THE HOLY GOSPEL for many Lutheran churches on the Sixteenth Sunday after Pentecost comes from Saint Luke. In this lesson, the story of eternal fate for persons both rich and poor is told. The story ends in prophetic words spoken that relates to the out pouring sacrifice of Christ…
"There was a rich man, who was clothed in purple and fine linen and who feasted sumptuously every day. And at his gate lay a poor man named Lazarus, full of sores, who desired to be fed with what fell from the rich man's table; moreover the dogs came and licked his sores.
The poor man died and was carried by the angels to Abraham's bosom. The rich man also died and was buried; and in Hades, being in torment, he lifted up his eyes, and saw Abraham far off and Lazarus in his bosom. And he called out, 'Father Abraham, have mercy upon me, and send Lazarus to dip the end of his finger in water and cool my tongue; for I am in anguish in this flame.'
But Abraham said, 'Son, remember that you in your lifetime received your good things, and Lazarus in like manner evil things; but now he is comforted here, and you are in anguish. And besides all this, between us and you a great chasm has been fixed, in order that those who would pass from here to you may not be able, and none may cross from there to us.'
And he said, 'Then I beg you, father, to send him to my father's house, for I have five brothers, so that he may warn them, lest they also come into this place of torment.'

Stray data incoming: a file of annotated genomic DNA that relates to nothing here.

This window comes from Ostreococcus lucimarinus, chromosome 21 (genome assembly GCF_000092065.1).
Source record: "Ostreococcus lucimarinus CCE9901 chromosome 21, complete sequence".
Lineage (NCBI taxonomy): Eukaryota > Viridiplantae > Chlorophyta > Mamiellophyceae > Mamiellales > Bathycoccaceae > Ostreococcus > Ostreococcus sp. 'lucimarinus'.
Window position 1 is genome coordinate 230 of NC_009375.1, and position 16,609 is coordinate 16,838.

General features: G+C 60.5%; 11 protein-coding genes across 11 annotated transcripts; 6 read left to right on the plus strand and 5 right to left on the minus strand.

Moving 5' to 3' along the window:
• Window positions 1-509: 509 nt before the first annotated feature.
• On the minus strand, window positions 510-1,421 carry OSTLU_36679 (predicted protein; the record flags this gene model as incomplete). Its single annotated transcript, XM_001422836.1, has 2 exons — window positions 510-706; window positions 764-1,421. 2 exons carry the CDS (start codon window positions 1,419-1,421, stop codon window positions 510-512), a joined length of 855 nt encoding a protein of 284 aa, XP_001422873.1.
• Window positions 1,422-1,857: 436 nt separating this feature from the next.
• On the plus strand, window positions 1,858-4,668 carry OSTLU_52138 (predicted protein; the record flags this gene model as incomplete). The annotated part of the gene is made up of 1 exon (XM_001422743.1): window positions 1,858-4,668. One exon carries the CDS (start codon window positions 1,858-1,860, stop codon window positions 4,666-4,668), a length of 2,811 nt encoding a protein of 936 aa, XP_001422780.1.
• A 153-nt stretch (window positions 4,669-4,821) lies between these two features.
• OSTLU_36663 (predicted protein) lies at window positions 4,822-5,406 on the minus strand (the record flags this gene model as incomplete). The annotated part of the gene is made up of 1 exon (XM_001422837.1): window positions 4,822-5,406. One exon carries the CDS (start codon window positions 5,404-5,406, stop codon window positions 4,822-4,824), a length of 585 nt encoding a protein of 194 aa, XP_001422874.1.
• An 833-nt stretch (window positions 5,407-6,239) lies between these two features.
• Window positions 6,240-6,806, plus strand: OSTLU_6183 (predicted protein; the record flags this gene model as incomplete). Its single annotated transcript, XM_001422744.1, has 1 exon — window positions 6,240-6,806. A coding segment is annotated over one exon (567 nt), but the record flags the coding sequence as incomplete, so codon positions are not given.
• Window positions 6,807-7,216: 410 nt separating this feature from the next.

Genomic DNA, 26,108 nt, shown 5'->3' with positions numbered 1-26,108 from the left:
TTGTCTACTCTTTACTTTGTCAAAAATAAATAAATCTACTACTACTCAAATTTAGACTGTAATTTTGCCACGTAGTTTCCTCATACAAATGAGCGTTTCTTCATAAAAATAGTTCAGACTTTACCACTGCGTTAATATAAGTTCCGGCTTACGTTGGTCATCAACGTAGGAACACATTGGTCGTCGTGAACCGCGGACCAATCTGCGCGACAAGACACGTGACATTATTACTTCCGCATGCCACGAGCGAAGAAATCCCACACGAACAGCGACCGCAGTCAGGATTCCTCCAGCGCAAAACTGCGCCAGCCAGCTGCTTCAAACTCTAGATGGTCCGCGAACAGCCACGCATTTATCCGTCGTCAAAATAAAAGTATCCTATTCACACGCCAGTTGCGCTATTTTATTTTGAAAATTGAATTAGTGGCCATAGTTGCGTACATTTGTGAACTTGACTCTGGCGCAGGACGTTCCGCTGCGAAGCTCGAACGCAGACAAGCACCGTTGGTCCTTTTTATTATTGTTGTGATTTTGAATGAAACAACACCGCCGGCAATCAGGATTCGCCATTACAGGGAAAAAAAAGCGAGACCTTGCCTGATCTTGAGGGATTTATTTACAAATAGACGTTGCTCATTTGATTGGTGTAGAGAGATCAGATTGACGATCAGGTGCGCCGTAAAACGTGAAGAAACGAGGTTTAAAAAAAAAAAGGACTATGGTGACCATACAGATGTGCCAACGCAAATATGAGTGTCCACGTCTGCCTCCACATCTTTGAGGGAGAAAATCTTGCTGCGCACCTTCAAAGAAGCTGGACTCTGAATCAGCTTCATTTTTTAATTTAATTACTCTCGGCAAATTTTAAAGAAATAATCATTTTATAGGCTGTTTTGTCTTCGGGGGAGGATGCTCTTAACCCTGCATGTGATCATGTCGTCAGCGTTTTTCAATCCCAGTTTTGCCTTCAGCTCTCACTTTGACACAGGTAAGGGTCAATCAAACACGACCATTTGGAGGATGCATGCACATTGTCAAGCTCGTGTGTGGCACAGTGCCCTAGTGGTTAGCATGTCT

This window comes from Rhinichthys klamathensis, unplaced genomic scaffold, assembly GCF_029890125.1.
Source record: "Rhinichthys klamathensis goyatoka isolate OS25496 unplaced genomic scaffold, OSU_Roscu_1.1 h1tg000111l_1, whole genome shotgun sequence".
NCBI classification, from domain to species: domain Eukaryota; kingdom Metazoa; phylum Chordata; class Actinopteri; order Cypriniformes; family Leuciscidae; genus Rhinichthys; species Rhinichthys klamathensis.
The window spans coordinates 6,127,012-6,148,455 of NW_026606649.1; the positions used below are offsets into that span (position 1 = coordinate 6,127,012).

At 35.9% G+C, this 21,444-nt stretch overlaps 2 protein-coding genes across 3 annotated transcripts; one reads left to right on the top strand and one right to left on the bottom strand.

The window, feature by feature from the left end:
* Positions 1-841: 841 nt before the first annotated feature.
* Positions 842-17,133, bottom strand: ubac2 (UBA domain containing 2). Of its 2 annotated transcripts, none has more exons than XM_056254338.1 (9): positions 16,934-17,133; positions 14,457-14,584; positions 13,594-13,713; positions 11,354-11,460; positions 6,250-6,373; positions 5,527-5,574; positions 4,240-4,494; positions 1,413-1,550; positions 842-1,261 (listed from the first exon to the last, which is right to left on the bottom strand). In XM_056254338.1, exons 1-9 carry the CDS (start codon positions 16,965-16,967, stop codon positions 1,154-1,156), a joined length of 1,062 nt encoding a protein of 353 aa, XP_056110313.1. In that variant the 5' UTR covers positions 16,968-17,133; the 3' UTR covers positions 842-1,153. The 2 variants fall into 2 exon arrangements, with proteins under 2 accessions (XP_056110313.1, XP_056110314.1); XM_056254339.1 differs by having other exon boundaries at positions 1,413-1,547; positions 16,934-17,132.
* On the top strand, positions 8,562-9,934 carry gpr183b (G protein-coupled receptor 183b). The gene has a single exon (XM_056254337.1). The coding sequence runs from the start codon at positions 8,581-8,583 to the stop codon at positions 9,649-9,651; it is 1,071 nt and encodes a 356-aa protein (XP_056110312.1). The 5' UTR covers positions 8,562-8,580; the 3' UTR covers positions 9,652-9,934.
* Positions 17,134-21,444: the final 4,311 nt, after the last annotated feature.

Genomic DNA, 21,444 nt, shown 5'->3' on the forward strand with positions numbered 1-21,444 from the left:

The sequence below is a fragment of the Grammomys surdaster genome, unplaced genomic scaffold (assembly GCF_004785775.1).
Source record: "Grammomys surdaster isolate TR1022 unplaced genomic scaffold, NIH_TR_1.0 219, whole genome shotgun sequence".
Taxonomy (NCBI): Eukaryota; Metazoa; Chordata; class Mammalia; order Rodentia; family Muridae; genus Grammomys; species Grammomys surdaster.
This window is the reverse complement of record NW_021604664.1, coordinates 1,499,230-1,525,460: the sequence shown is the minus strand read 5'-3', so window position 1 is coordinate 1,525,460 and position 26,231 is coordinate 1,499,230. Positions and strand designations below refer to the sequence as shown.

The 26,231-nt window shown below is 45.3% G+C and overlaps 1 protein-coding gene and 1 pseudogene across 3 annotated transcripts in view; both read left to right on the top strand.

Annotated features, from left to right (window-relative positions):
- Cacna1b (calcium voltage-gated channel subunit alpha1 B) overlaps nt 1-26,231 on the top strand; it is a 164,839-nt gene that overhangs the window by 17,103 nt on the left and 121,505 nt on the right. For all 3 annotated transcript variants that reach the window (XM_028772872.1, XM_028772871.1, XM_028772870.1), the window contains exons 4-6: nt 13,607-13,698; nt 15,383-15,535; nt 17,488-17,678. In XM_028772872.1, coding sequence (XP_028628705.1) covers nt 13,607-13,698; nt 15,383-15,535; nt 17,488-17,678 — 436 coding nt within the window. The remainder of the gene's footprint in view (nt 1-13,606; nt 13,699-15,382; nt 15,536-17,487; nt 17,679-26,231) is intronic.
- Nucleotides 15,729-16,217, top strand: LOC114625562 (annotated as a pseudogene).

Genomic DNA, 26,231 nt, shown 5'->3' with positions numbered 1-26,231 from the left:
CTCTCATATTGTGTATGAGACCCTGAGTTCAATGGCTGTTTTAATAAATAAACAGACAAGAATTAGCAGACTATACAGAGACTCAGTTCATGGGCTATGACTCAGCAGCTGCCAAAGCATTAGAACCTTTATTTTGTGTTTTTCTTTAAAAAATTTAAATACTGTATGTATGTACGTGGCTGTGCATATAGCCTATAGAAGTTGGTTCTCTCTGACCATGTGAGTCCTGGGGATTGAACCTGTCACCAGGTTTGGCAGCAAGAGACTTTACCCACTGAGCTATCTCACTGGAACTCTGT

But Abraham said, 'They have Moses and the prophets; let them hear them.'
And he said, 'No, father Abraham; but if some one goes to them from the dead, they will repent.'
He said to him, 'If they do not hear Moses and the prophets, neither will they be convinced if some one should rise from the dead.'" (Luke 16:19-31)
Luke tells us that our Lord spoke to a mixed audience of Pharisees and disciples, and related a story about the death and eternal fate of two men. Not told by Jesus as a parable, however, the story described of the fate of a rich person over against the restful eternal abode of a poor person. Therefore, we today may say that the characters represent the socio-economic strata of the persons to whom the story was originally told, and also may be applied to similar persons in the world today.
We note that after a life in which the rich man had ignored the plight of the poor, and saying nothing else about the character of the two men... the telling revealed that the poor man was carried by angels to heaven, while the other was received by the grave and Hades as the eternal habitation. The heavenly location was depicted by Jesus as being graced by the presence of Abraham. There in the company of the audience's faith ancestor, the poor man received eternal comfort.
The story told that across the chasm existing between the two realms, the rich man was always plagued by the blessed sight of the poor man. He first asked for relief. Getting no respite from his capture and torment, he then asked that the family that he had left behind might be warned, so that they may learn to live differently.
We can safely say that at this point in the story, that those gathered around Jesus already had been given warning… for it was expressed in the Law and the prophets. This pressed hard upon the hearers that as a sinful and stubborn people, they... and we also today… do not take our Lord’s words of future judgment into account. Collectively, we do not adhere to God’s warnings told.
At the last portion of the story, where the rich man asked that someone may be sent from the dead to warn them... when the audience heard this, they likely knew that this request was against the dictate of Hebrew scripture. There is no change given, in that it was written…